Way Back When ... with Tanja Poutiainen
Tanja Poutiainen is the oldest athlete on the women’s World Cup tech tour these days. In giant slalom in particular, there is a wave of young athletes burning up course after course. Yet the 31-year-old Finn (32 this April) can still hang.
As a testament to her deep history as a professional racer, Poutiainen has competed in a whopping eight world championships (beginning in Sestriere in 1997), in which she’s earned a total of four medals, has raced in four Olympic games beginning in Nagano in 1998, throughout which she earned one silver in the Sestriere giant slalom in 2006. She has had 220 World Cup starts dating back to Vail 1997 and has notched a total of 46 podiums including 11 victories.
This season started a little rocky for Poutiainen. At the season opener in Soelden, she skied off-course and took her first ‘DNF’ in about five years. The same happened in the Flachau slalom (which she won last year), plus she wasn’t entirely happy with her GS form until the Kranjska Gora race, where she landed her first top 10 of the season in the discipline.
Last weekend in Andorra, she was on her way to her first victory of the season, leading the Soldeu slalom after the first run and tearing down the second with a green light until running into an unlucky blast of wind that blew her off course. Still, Poutiainen is right up there with the best of them. She took second in both the Courchevel and Kranjska slaloms this season and missed the Aspen slalom podium by just a hair. In Kranjska, she earned the Golden Fox award for fastest combined time of both the slalom and GS races. Not only does she still know how to finish on top after all these years, but she continues to relish each and every accomplishment.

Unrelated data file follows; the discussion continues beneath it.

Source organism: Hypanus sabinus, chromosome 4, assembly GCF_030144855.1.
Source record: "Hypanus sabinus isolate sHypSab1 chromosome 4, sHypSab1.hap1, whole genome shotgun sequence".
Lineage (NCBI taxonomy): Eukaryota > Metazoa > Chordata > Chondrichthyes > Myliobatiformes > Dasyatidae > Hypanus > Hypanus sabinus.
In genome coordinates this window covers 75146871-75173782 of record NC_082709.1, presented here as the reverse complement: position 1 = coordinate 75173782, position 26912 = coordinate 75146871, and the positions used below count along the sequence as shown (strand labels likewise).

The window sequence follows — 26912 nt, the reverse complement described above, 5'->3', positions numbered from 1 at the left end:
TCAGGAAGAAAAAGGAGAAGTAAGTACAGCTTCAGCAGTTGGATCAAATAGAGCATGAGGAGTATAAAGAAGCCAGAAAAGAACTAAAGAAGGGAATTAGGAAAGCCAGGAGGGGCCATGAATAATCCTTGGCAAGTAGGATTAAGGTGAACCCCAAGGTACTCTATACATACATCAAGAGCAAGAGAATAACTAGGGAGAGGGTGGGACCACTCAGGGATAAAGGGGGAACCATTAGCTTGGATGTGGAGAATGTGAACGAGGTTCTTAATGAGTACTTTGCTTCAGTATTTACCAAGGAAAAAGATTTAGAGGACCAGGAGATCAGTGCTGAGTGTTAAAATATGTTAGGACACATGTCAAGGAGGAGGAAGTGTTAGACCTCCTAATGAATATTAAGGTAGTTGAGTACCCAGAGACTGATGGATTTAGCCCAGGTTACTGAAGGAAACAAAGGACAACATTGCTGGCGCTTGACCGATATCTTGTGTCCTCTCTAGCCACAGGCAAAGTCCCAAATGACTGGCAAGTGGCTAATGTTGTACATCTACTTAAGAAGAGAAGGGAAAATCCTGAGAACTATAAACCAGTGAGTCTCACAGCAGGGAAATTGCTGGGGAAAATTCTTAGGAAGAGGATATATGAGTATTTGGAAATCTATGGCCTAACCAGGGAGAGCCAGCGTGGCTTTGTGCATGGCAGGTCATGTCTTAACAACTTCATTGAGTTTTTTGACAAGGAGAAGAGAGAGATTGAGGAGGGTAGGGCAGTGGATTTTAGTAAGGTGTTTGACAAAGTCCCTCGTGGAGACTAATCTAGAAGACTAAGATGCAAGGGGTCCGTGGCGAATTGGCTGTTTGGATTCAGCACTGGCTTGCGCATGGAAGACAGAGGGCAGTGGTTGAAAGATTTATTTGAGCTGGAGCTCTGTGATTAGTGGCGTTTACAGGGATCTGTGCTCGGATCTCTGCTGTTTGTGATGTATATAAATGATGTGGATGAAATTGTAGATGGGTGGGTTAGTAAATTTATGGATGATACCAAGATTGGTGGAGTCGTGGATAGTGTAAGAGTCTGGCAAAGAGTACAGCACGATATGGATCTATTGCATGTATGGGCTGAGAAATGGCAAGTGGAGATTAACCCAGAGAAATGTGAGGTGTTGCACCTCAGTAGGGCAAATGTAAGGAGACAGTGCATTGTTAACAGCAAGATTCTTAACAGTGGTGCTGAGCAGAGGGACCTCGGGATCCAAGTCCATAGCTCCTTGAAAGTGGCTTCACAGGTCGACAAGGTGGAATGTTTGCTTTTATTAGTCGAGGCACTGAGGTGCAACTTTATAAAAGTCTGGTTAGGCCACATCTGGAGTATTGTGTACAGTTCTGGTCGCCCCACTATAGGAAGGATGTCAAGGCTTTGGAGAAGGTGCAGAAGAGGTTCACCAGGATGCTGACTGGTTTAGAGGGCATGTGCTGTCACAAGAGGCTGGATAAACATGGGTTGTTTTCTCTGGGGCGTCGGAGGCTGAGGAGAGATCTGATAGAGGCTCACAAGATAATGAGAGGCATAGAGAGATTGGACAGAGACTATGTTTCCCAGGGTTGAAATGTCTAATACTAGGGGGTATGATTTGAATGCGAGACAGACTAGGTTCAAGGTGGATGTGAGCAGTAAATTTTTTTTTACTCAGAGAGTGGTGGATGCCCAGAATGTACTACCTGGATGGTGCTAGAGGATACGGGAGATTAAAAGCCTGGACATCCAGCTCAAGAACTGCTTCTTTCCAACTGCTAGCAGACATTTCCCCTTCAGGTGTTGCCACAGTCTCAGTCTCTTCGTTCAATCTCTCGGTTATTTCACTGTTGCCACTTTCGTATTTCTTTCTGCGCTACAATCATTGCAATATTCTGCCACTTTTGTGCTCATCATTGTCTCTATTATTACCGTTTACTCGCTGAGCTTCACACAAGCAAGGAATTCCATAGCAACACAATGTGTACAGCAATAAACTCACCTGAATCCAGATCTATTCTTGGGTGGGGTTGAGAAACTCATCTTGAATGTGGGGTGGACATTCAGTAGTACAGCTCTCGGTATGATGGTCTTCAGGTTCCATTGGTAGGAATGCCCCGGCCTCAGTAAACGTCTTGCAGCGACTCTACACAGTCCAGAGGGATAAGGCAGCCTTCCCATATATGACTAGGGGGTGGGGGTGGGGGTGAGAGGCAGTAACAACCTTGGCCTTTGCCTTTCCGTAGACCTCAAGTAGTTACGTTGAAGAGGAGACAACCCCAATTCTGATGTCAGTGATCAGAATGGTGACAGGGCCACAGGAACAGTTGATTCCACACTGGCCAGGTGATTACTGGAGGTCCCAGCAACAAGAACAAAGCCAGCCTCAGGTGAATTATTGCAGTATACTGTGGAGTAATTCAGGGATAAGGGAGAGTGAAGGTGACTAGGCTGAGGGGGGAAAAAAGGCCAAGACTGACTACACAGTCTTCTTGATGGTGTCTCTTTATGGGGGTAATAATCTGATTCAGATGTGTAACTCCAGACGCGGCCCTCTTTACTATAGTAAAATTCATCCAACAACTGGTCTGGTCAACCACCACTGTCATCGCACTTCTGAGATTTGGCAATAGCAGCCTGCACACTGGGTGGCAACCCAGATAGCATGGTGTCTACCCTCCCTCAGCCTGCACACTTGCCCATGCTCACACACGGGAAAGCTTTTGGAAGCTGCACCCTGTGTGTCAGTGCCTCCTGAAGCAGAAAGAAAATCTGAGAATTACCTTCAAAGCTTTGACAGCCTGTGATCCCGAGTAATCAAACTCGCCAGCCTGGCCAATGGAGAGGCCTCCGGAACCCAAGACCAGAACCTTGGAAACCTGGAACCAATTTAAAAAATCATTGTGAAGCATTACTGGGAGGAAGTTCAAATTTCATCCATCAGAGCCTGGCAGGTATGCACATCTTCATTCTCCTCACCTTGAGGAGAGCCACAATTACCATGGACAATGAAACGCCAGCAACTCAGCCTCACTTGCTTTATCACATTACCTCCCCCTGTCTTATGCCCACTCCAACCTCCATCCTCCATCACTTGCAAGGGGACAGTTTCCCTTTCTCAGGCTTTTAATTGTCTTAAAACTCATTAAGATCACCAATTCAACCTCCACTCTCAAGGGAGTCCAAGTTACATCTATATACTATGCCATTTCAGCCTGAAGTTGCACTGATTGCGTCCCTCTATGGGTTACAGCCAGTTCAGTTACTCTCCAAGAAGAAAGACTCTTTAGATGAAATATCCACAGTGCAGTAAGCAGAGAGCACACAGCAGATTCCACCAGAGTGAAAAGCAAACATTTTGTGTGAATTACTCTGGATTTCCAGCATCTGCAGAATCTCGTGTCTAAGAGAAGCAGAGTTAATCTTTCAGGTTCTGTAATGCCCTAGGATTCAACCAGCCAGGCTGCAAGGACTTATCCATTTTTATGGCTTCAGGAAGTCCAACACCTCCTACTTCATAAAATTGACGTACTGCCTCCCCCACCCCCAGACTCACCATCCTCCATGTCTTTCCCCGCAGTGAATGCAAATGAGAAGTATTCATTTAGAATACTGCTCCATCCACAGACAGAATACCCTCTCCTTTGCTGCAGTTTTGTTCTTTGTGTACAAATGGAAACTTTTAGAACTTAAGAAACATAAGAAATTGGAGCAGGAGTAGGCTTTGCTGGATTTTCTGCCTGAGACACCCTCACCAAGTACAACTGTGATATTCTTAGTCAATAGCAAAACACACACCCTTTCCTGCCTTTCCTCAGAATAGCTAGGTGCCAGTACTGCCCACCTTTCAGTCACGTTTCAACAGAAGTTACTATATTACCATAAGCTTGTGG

“I enjoy a lot every single podium – even if I have [just] some of them,” she said following her most recent podium in the very demanding Kranjska Gora slalom, in which she also earned the Golden Fox award for fastest combined times in both the GS and slalom. “It’s such hard work to be there in the top three. I know it and I enjoy it once when I’m there again.”
When looking back on her 14 years of racing on the World Cup, especially as a tech specialist, Poutiainen has seen the courses become tighter and more technical, necessitating not only different equipment, but different technique.
“The courses have changed a little. In GS and slalom they are tighter ,skis are shorter, the speeds are not that high, but it’s more technical,” she said. “Technique and equipment are improving year after year.”
Thus, Poutianen has had to modify her technique to adapt in kind, something that comes easier to younger skiers who haven’t built their foundation on totally different equipment.
“Even if I’ve been on top many years, I have to improve every single year. I cannot win with the same skiing as last year … that’s a fact,” she says. “Young racers learn the carving skis right away. They are just coming in and charging everything. I have to keep fighting so they don’t just run away from me.”